Educated at Packer Collegiate Institute and Radcliffe College, Ovington became involved in the campaign for civil rights in 1890 after hearing Frederick Douglass speak in a Brooklyn church. She later wrote: "I had never seen Frederick Douglass before and I was never to see him again, but that night was to me a great event. I had come face to face with one of my heroes. He was one of the great group of men and women who had risked all for freedom."
In 1895 she helped found the Greenpoint Settlement in Brooklyn. Ovington met Jane Addams, the founder of Hull House, soon afterwards. Ovington remembers Addams telling her: "If you want to be surrounded by second-rate ability, you will dominate your settlement. If you want the best ability, you must allow great liberty of action among your residents."
Appointed head of the Greenpoint Settlement the following year, Ovington remained until 1904 when she was appointed fellow of the Greenwich House Committee on Social Investigations. Over the next five years she studied employment and housing problems in black Manhattan. During her investigations she met William Du Bois, an African American from Harvard University, and she was introduced to the founding members of the Niagara Movement.
Influenced by the ideas of William Morris, Ovington joined the Socialist Party in 1905, where she met people such as Daniel De Leon, Asa Philip Randolph, Floyd Dell, Max Eastman and Jack London, who argued that racial problems were as much a matter of class as of race. Ovington wrote for radical journals and newspapers such as, The Masses, New York Evening Post and The Call. She also worked with Ray Stannard Baker and influenced the content of his book, Following the Color Line (1908).
In September 1908 Ovington read an article by William English Walling, entitled Race War in the North, that described the atrocities being carried out against African-Americans. Walling ended the article by calling for a powerful body of citizens to come to their aid.
Ovington responded to the article by writing to Walling and at a meeting in New York they decided to form the National Association for the Advancement of Coloured People (NAACP). The first meeting of the organization was held on 12th February, 1909. Early members included Josephine Ruffin, Mary Talbert, Mary Church Terrell, Inez Milholland, Jane Addams, George Henry White, William Du Bois, Charles Edward Russell, John Dewey, Charles Darrow, Lincoln Steffens, Ray Stannard Baker, Fanny Garrison Villard, Oswald Garrison Villard and Ida Wells-Barnett.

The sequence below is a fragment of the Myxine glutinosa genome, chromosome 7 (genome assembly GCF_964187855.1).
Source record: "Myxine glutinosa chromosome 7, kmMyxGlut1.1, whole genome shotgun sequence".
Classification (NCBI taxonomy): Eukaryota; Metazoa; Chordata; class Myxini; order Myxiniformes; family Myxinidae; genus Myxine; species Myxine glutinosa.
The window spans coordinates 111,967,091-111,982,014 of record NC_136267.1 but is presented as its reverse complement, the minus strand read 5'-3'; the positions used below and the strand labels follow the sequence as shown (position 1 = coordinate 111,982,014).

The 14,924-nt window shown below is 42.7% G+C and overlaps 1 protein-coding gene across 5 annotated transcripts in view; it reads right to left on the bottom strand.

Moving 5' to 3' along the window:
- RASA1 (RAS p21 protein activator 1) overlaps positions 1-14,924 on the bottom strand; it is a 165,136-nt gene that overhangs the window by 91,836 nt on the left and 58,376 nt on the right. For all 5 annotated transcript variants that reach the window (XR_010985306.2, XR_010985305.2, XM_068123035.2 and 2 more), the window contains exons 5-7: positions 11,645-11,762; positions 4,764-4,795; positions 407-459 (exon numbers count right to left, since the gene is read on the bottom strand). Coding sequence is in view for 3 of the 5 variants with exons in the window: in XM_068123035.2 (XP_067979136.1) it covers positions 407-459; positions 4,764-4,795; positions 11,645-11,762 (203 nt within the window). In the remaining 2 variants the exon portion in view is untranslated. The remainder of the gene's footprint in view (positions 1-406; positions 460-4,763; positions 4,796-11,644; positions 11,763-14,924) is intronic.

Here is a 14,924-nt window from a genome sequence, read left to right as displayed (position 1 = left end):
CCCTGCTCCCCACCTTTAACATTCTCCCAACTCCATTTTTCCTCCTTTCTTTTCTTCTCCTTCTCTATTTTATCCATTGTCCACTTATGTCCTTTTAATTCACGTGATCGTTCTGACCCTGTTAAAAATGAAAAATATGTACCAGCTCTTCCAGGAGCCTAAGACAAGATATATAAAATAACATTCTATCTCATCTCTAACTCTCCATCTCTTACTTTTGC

In 1910 Ovington was appointed as executive secretary of the NAACP. The following year she attended the Universal Races Congress in London. Ovington remained active in the struggle for women's suffrage and as a pacifist opposed America's involvement in the First World War. During the war Ovington supported Asa Philip Randolph and his magazine, The Messenger, which campaigned for black civil rights.
After the war Ovington served the National Association for the Advancement of Coloured People as board member, executive secretary and chairman. The NAACP fought a long legal battle against segregation and racial discrimination in housing, education, employment, voting and transportation. They appealed to the Supreme Court to rule that several laws passed by southern states were unconstitutional and won three important judgments between 1915-23 concerning voting rights and housing.
The NAACP was criticised by some members of the African American community. Booker T. Washington opposed the group because it proposed an outspoken condemnation of racist policies in contrast to his policy of quiet diplomacy behind the scenes. Members of the organization were physically attacked by white racists. John R. Shillady, executive secretary of the NAACP was badly beaten up when he visited Austin, Texas in 1919.
Ovington wrote several books and articles including a study of black Manhattan, Half a Man: The Status of the Negro (1911), Status of the Negro in the United States (1913), Socialism and the Feminist Movement (1914), an anthology for black children, The Upward Path (1919), biographical sketches of prominent African Americans, Portraits in Color (1927), an autobiography, Reminiscences (1932) and a history of the NAACP entitled, Walls Come Tumbling Down (1947).
Ovington who retired as a board member of the National Association for the Advancement of Coloured People in 1947 and in doing so, ended her thirty-eight years service with the organisation.
Mary White Ovington died in 1951.
I had never seen Frederick Douglass before and I was never to see him again, but that night was to me a great event. I had come face to face with one of my heroes. He was one of the great group of men and women who had risked all for freedom.
There was a fervour for settlement work in the nineties, for learning working-class conditions by living among the workers and sharing, to a small extent, in their lives. Toynbee Hall, London, Hull House, Greenwich House, the Henry Street Settlement, these were a few familiar names.
I knew Jane Addams and have never forgotten her piece of advice to me: "If you want to be surrounded by second-rate ability, you will dominate your settlement. If you want the best ability, you must allow great liberty of action among your residents."
Jane Addams's name today is among the most famous in the world. But perhaps few people realize the incalculable good she has done in helping others to enlarge and glorify their own work. Many people can build their fortune by using others. Few can encourage ability without dominating it.